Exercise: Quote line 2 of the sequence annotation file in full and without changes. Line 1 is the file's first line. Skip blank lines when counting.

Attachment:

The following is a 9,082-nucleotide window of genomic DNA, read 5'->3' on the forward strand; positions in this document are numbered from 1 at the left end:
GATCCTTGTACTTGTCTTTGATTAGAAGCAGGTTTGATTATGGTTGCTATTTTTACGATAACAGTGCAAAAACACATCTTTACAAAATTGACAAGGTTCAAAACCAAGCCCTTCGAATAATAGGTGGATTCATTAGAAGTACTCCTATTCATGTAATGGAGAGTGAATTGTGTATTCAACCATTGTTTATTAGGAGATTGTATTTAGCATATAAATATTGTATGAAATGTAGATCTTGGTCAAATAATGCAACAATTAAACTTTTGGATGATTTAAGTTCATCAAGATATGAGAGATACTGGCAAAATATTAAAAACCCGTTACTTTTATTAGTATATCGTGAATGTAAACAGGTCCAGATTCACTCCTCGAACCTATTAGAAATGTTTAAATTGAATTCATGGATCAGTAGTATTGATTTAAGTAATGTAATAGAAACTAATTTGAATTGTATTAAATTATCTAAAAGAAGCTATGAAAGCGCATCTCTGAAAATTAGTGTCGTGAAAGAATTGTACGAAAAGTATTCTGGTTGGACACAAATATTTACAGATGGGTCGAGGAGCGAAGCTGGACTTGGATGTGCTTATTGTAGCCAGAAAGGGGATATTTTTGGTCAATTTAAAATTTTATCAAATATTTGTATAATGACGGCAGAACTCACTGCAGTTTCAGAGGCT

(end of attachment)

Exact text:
GATCCTTGTACTTGTCTTTGATTAGAAGCAGGTTTGATTATGGTTGCTATTTTTACGATAACAGTGCAAAAACACATCTTTACAAAATTGACAAGGTTCAAAACCAAGCCCTTCGAATAATAGGTGGATTCATTAGAAGTACTCCTATTCATGTAATGGAGAGTGAATTGTGTATTCAACCATTGTTTATTAGGAGATTGTATTTAGCATATAAATATTGTATGAAATGTAGATCTTGGTCAAATAATGCAACAATTAAACTTTTGGATGATTTAAGTTCATCAAGATATGAGAGATACTGGCAAAATATTAAAAACCCGTTACTTTTATTAGTATATCGTGAATGTAAACAGGTCCAGATTCACTCCTCGAACCTATTAGAAATGTTTAAATTGAATTCATGGATCAGTAGTATTGATTTAAGTAATGTAATAGAAACTAATTTGAATTGTATTAAATTATCTAAAAGAAGCTATGAAAGCGCATCTCTGAAAATTAGTGTCGTGAAAGAATTGTACGAAAAGTATTCTGGTTGGACACAAATATTTACAGATGGGTCGAGGAGCGAAGCTGGACTTGGATGTGCTTATTGTAGCCAGAAAGGGGATATTTTTGGTCAATTTAAAATTTTATCAAATATTTGTATAATGACGGCAGAACTCACTGCAGTTTCAGAGGCT